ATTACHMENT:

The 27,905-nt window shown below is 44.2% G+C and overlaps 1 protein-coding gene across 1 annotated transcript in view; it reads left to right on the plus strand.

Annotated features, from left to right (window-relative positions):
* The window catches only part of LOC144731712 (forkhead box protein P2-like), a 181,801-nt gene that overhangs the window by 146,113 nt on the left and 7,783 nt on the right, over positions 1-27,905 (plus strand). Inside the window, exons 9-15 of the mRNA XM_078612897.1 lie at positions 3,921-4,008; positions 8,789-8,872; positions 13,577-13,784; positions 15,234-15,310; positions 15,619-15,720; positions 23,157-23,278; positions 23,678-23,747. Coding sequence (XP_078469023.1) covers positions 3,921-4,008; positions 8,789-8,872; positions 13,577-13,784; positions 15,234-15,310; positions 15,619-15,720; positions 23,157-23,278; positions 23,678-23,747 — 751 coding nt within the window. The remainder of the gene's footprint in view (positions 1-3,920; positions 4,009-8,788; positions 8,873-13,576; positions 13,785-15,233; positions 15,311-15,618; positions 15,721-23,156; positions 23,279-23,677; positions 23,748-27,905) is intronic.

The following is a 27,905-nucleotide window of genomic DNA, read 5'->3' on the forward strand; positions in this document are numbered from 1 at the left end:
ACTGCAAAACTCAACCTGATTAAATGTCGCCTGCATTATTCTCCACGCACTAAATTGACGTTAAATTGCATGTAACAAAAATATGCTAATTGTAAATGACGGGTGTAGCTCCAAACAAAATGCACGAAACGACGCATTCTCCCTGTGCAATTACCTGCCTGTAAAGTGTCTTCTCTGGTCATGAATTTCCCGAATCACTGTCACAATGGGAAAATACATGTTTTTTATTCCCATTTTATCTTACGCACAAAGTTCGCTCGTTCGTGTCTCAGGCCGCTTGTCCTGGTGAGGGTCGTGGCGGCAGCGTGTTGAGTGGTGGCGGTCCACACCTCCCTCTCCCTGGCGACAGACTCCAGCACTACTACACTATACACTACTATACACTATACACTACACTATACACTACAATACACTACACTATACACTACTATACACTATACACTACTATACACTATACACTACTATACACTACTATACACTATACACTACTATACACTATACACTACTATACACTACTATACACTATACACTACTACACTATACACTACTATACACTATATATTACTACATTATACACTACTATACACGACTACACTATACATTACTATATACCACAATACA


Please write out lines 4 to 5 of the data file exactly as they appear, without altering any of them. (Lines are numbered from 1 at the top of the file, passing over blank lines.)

The following is a 27,905-nucleotide window of genomic DNA, read 5'->3' on the forward strand; positions in this document are numbered from 1 at the left end:
ACTGCAAAACTCAACCTGATTAAATGTCGCCTGCATTATTCTCCACGCACTAAATTGACGTTAAATTGCATGTAACAAAAATATGCTAATTGTAAATGACGGGTGTAGCTCCAAACAAAATGCACGAAACGACGCATTCTCCCTGTGCAATTACCTGCCTGTAAAGTGTCTTCTCTGGTCATGAATTTCCCGAATCACTGTCACAATGGGAAAATACATGTTTTTTATTCCCATTTTATCTTACGCACAAAGTTCGCTCGTTCGTGTCTCAGGCCGCTTGTCCTGGTGAGGGTCGTGGCGGCAGCGTGTTGAGTGGTGGCGGTCCACACCTCCCTCTCCCTGGCGACAGACTCCAGCACTACTACACTATACACTACTATACACTATACACTACACTATACACTACAATACACTACACTATACACTACTATACACTATACACTACTATACACTATACACTACTATACACTACTATACACTATACACTACTATACACTATACACTACTATACACTACTATACACTATACACTACTACACTATACACTACTATACACTATATATTACTACATTATACACTACTATACACGACTACACTATACATTACTATATACCACAATACA